Growing up, we never talked about the importance of sun protection. There was no such thing as a sunscreen aisle or slathering on SPF all summer long. We ran and played outside, without even thinking about applying sunscreen. We were so (unintentionally) ignorant to the dangers of sun exposure -- just as we were about not wearing seatbelts or helmets for high-impact sports. Had I known that ignorance would lead to a stage 3b metastatic melanoma diagnosis in my mid-30s, I would've done things a lot differently.
Even though we now know better, there are still many who aren't doing better. The majority of Canadians recognize that skin cancer is dangerous -- yet we continue to see apathy around sun safety, with personal stories online accompanied by #SkinCancerHereICome and #SkinCancerDontCare.
No bronzed glow is worth any of what I have been through.
Ignorance isn't always bliss
I get the idea of thinking that something so awful could never happen to you. Before I was diagnosed, I noticed a mole changing but didn't get around to having it checked because of my hectic schedule. It wasn't until I was at a doctor's appointment for one of my twin girls, where my daughter insisted the doctor look at my worrisome mole. This led to my metastatic melanoma diagnosis. Not only did I have skin cancer, but it had also spread to my lymph nodes. I can assure you it is not just skin cancer. And it can happen to you; melanoma claimed the lives of 1,150 Canadians last year alone.
To date, I've had four surgeries; I've been injected with powerful immunotherapy drugs that have permanently damaged my gastrointestinal system; my right leg is injured from surgery and subsequent lymphedema (fluid retention and tissue swelling); and I undergo CT scans every three months to monitor the possible return of disease. All of this stemmed from one little mole. No bronzed glow is worth any of what I have been through.
Coming out on the other side of this nightmare, I needed to do anything I could to correct the misconception that skin cancer can always just be cut out of your skin and then you carry on with your life.
In addition to chronicling my journey on my blog, I recently joined the #NotJustSkinCancer initiative with Save Your Skin Foundation and Melanoma Network of Canada. Alongside other survivors, physicians and spokespeople across Canada, we're working to help shed light on melanoma and the complacency that exists around a skin cancer diagnosis in Canada. More than 6,800 Canadians are diagnosed with melanoma each year, making it one of the most commonly diagnosed cancers in the country. We want to change the online conversation to better educate people on the seriousness of skin cancer, and deter positive online conversations about excessive tanning.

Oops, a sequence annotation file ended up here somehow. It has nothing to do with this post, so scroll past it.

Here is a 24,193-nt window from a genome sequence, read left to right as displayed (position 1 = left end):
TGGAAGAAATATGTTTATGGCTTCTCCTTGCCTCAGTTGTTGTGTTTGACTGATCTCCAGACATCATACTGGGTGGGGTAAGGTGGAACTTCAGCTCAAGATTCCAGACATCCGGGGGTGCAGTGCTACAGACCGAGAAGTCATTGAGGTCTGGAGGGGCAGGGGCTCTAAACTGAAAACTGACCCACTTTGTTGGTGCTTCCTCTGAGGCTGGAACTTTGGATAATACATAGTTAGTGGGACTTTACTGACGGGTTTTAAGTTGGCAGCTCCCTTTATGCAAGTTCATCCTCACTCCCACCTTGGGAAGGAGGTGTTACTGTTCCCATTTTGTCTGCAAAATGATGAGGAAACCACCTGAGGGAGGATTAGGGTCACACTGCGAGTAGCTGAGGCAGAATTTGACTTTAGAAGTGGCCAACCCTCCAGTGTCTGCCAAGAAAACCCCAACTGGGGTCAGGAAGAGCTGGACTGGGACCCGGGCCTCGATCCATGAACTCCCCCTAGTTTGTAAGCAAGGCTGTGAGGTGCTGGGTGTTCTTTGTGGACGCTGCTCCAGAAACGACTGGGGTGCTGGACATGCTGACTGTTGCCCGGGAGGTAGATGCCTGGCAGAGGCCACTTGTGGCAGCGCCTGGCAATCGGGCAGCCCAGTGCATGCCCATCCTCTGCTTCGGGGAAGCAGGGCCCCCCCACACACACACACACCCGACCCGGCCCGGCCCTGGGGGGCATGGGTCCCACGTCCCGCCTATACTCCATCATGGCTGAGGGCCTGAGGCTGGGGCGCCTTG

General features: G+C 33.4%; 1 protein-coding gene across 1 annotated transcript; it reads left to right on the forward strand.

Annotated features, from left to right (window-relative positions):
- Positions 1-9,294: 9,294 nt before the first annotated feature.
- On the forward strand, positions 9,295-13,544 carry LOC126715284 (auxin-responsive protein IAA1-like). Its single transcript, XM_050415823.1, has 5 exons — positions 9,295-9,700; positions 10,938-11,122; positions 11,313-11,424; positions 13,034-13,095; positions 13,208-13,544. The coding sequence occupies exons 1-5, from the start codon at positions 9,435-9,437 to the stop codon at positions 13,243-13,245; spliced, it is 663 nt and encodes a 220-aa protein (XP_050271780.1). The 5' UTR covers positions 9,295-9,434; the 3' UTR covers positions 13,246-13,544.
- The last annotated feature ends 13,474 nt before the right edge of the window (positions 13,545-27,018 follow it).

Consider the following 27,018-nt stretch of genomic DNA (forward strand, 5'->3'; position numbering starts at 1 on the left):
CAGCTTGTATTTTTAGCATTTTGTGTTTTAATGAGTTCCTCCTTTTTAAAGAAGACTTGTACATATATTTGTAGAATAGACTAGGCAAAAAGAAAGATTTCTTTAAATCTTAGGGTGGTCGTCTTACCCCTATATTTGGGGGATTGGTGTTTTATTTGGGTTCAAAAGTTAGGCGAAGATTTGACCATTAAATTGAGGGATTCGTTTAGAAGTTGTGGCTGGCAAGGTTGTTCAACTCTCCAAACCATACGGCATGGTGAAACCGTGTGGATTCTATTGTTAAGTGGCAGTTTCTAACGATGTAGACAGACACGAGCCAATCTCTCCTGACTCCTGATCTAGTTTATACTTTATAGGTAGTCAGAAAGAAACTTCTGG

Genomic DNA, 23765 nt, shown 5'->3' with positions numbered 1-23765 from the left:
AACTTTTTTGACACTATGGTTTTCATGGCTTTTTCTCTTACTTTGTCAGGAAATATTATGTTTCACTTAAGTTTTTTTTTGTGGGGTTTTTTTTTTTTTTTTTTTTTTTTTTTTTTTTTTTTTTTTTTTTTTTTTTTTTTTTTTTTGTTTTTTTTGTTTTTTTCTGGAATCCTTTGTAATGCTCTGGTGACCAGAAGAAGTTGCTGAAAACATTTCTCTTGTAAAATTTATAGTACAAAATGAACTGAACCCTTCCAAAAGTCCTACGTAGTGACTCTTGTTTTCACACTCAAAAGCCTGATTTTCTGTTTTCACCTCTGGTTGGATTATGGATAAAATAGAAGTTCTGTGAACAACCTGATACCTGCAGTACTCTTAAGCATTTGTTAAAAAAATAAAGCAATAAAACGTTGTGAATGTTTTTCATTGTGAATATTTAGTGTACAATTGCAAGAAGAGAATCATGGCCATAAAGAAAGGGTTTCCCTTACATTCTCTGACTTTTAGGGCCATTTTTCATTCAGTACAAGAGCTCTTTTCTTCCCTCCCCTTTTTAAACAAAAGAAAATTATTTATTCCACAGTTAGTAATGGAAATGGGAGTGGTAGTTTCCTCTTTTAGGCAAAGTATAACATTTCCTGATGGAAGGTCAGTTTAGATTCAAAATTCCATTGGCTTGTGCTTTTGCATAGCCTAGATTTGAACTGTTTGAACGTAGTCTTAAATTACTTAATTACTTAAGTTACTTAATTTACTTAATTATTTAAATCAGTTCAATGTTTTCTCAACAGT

Working on this initiative has been a cathartic piece of my overall recovery. Since 2014, I have been fighting a painful physical and emotional battle and have seen the toll it has taken on my children, family and friends who have been fighting with me. I want to help prevent others from spending time in the operating room and chemotherapy unit -- I can attest to the fact that there are much better ways to spend your days.
I highly recommend that anyone facing a cancer diagnosis reach out to a patient support network. I sought out the Save Your Skin Foundation, a national not-for-profit organization focused on skin cancer and skin disease. It's dedicated to patient advocacy across Canada and uses its vast experience with this disease to strive for equal and timely access to melanoma treatments, for all Canadians. I have been provided with unwavering support and educational resources, so that I can tackle this disease head on.
Giant strides are being made in the field of melanoma treatment and a melanoma patient's focus can and should be to research the various options available via state-of-the-art surgery techniques and advanced therapies based on their specific gene mutations. Meet with your oncologist frequently and seek the resources that can aid your journey -- you're not alone.
I'm very hopeful that through education and awareness about melanoma, we will see continued advancements in medicine, reduced diagnoses and bright futures for myself and anyone else facing this disease. But in the meantime, if you're going to take anything from this blog, let it be this: always wear (and re-apply) sunscreen and other sun protection, never use a tanning bed and be mindful of what your body is telling you. If you see anything suspicious, speak to your doctor right away because there's no such thing as just skin cancer.